Mind Games: Major points for originality

fantasy book reviews science fiction book reviewsurban fantasy book reviews Carolyn Crane The Disillusionist 1. Mind GamesMind Games by Carolyn Crane

Justine Jones is a hypochondriac whose mental health is quickly spiraling downward. She’s convinced she has vein star syndrome, the condition that killed her mother. Then she meets the mysterious Packard, who recruits her into his team of Disillusionists. Disillusionists are essentially psychic vigilantes, attacking criminals by zapping their own psychological problems into the bad guy’s energy field. When the criminal has been reduced to a gibbering mass of anxiety, so Packard’s theory goes, he or she can start building a new life as a better person.

Mind Games is set in a fictional city where “highcaps” (high-capacity humans) exist alongside regular humans. A few holdouts don’t believe in the highcaps’ superpowers, but most people do. These powers make it difficult for highcap criminals to be caught and incarcerated, a problem that comes up several times in the story.

Carolyn Crane gets major points for originality. The metaphysics of Disillusionment is amazingly inventive, and Justine makes a unique heroine in that her powers are psychological rather than physical or witchy. The plot is original, too; you think you know how it’s going to go, but that’s not what happens. The way the climax and ending unfold is delightfully unpredictable.

The beginning is rockier than the end. There’s some “telling” where one might expect “showing” — for example, there are conversations that are mentioned after the fact when they’d be more effective onstage — and some scenes that don’t seem to advance the plot much.

Additionally, Justine can be annoying. This is partly because her hypochondria is so severe that she can’t distance herself at all during an attack. Instead of thinking “I wonder if this is another attack,” she always thinks she is actually dying at that very moment and narrates these scenes accordingly. While this can be exhausting, though, it also inspires sympathy. The larger problem is her extreme wishy-washiness about the men in her life.

I’ll definitely look into the second book, Double Cross, however. Crane has set up a creative world with paranormal phenomena that aren’t at all like the well-worn ones you’re used to. You’ll probably enjoy it if you’re a fan of Stacia Kane or Laura Bickle; to me, the “feel” is similar to the books of those two authors. Just don’t read Mind Games if you have even the slightest nagging trace of a headache — you might just become convinced you have vein star too.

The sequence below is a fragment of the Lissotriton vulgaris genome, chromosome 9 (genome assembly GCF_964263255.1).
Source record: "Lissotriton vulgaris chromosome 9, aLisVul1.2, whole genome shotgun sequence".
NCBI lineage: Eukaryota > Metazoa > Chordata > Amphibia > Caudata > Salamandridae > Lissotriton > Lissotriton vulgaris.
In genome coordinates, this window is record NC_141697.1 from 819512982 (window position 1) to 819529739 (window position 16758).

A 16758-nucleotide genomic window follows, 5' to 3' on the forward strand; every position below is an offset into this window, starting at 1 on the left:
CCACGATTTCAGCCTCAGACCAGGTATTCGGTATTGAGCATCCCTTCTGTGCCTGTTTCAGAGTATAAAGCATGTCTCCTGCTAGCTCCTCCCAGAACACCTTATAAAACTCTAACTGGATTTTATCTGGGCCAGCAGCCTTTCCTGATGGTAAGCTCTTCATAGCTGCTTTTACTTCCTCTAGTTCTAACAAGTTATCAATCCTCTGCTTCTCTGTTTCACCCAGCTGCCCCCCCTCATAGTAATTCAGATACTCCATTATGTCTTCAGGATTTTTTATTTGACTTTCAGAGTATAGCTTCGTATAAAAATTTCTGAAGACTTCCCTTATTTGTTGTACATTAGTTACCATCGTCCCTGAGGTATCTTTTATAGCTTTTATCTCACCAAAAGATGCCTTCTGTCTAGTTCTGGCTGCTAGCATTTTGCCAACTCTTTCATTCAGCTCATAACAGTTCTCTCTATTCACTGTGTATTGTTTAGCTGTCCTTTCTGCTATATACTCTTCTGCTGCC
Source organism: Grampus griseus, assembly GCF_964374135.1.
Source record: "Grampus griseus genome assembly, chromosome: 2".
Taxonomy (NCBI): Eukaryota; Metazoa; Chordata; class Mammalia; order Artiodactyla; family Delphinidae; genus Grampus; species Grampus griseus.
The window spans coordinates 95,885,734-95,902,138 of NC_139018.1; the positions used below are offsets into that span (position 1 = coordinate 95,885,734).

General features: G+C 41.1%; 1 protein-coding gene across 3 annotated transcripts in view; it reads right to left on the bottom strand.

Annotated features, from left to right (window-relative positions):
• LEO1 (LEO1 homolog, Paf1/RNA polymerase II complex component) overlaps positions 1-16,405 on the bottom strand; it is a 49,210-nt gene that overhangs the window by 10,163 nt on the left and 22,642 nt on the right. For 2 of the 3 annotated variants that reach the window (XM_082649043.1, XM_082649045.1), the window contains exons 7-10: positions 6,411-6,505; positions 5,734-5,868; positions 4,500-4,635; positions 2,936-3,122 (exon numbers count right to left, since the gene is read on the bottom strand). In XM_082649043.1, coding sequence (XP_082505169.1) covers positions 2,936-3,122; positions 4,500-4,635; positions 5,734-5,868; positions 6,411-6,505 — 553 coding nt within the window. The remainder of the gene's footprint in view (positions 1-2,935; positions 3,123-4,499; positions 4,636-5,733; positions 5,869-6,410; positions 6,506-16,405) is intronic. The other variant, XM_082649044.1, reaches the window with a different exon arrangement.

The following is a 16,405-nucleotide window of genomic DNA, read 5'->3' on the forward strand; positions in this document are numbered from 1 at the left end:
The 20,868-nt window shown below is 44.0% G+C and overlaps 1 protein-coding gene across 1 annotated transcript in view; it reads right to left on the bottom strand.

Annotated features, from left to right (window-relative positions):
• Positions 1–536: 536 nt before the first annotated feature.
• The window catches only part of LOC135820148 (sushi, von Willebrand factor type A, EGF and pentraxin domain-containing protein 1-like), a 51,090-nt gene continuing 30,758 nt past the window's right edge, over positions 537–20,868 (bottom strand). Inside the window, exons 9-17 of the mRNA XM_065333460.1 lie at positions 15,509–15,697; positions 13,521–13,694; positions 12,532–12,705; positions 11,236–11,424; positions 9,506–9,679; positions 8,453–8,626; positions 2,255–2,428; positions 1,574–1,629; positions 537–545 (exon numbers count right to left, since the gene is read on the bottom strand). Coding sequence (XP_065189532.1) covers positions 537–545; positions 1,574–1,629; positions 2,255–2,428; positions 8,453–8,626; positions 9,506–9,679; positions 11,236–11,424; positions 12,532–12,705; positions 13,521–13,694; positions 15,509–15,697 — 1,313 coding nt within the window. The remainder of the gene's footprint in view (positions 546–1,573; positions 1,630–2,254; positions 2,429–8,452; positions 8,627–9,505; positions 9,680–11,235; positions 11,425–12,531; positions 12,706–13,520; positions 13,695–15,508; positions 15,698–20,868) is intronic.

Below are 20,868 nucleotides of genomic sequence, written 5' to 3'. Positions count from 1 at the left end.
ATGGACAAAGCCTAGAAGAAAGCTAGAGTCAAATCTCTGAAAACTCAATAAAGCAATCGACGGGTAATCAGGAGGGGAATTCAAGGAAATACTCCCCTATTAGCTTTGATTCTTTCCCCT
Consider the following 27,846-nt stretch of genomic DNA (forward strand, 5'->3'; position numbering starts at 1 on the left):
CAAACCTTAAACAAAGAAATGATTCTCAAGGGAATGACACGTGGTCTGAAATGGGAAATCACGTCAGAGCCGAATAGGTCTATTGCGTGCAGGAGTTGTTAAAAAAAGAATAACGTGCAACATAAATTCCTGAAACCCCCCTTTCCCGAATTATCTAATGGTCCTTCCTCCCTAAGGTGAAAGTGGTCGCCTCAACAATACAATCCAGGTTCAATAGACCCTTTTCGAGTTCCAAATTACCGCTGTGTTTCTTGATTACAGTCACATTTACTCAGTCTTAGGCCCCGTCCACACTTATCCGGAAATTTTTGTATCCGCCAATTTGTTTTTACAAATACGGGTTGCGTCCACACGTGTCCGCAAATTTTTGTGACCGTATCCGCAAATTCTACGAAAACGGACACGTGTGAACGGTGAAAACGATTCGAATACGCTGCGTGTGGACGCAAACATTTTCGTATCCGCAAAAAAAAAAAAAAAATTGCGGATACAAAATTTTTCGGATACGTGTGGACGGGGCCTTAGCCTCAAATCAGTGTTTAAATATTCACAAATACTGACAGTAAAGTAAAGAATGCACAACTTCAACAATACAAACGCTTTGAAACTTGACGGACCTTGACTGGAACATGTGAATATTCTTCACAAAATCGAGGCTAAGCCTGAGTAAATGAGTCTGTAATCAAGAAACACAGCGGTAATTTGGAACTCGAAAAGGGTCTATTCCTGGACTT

The Disillusionists — (2010-2014) Publisher: JUSTINE KNOWS SHE’S GOING TO DIE. ANY SECOND NOW. Justine Jones has a secret. A hardcore hypochondriac, she’s convinced a blood vessel is about to burst in her brain. Then, out of the blue, a startlingly handsome man named Packard peers into Justine’s soul and invites her to join his private crime-fighting team. It’s a once-in-a-lifetime deal. With a little of Packard’s hands-on training, Justine can weaponize her neurosis, turning it outward on Midcity’s worst criminals, and finally get the freedom from fear she’s always craved. End of problem. Or is it? In Midcity, a dashing police chief is fighting a unique breed of outlaw with more than human powers. And while Justine’s first missions, including one against a nymphomaniac husband-killer, are thrilling successes, there is more to Packard than meets the eye. Soon, while battling her attraction to two very different men, Justine is plunging deeper into a world of wizardry, eroticism, and cosmic secrets. With Packard’s help, Justine has freed herself from her madness — only to discover a reality more frightening than anyone’s worst fears.

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KELLY LASITER, with us since July 2008, is a mild-mannered academic administrative assistant by day, but at night she rules over a private empire of tottering bookshelves. Kelly is most fond of fantasy set in a historical setting (a la Jo Graham) or in a setting that echoes a real historical period (a la George RR Martin and Jacqueline Carey). She also enjoys urban fantasy and its close cousin, paranormal romance, though she believes these subgenres’ recent burst in popularity has resulted in an excess of dreck. She is a sucker for pretty prose (she majored in English, after all) and mythological themes.

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